There's More to Health Than ART: Holistic Health
Part of A Practical Guide to HIV Drug Treatment for People Living With HIV
When you are living with HIV, staying healthy does not begin and end with antiretroviral drugs. Of course, they're a crucial part of treatment. But sometimes it's easy to get so wrapped up in treatment questions that we lose sight of the bigger picture. A more "holistic" approach means looking at that big picture -- your body, mind and spirit as a whole.
A few basics -- such as healthy food, rest and exercise, and attention to your mental and sexual health -- can go a long way toward keeping you well. They can build a strong, healthy foundation that puts you in the best position to deal with a chronic illness and to succeed on treatment when it becomes necessary. All of these things should be part of a lifelong plan for living with HIV, whether you are currently on drug treatment or not.
You are what you eat, and eating right is especially important for people with HIV. The nutritional needs of people with HIV are greater because the body needs to work harder to deal with the ongoing infection of the virus. HIV can also lead to a shortage of important nutrients, even during the early stages of HIV disease and even while CD4 counts are still high. These shortages can speed up the progression of HIV disease and can cause many symptoms of their own. Since virtually every known nutrient is important for some aspect of the immune response, it makes sense to maintain a healthy diet.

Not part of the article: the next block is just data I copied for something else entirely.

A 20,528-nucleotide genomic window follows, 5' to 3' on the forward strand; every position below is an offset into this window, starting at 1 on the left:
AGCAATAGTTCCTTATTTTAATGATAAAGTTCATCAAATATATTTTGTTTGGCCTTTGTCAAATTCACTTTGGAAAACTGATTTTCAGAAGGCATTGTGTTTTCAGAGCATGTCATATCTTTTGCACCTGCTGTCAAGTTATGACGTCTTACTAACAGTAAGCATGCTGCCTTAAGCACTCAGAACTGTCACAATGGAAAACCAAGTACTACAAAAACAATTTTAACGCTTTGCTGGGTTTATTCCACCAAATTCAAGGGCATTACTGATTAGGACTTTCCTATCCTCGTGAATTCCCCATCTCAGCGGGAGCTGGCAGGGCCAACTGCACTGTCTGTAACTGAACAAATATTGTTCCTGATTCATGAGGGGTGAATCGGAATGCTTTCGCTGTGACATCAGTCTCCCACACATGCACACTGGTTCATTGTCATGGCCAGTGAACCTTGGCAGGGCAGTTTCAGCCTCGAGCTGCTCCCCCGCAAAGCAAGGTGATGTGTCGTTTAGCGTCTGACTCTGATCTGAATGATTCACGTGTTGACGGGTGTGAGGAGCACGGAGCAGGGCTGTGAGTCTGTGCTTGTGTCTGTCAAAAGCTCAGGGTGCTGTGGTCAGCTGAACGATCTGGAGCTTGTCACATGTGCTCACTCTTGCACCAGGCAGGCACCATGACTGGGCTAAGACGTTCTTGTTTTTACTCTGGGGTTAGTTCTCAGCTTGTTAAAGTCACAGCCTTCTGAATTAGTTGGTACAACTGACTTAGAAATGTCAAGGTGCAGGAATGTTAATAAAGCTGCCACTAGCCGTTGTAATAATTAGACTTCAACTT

So what does that mean in practical terms? First, it means eating what's good for you as often as you can. This includes a balanced diet with a variety of foods. Here are some simple tips to build your daily menus:
- Have 7 servings of colourful fruits and vegetables each day.
- Add 6 to 8 servings of grains (choose unrefined complex carbohydrates, such as brown rice and whole-grain breads, crackers and pasta).
- Combine with 2 to 3 servings of milk products (such as milk, yogurt, kefir) and/or alternatives (such as soy or almond milk).
- Serve with 2 to 3 servings of meat (red meat, poultry, fish) and/or meat alternatives (such as eggs, legumes, tofu, nuts).
- Sprinkle lightly with 2 to 3 tablespoons of fats and oils. Choose "good" kinds of fats (monounsaturated fats, like olive oil and canola oil) over partially hydrogenated oils and "trans" fats.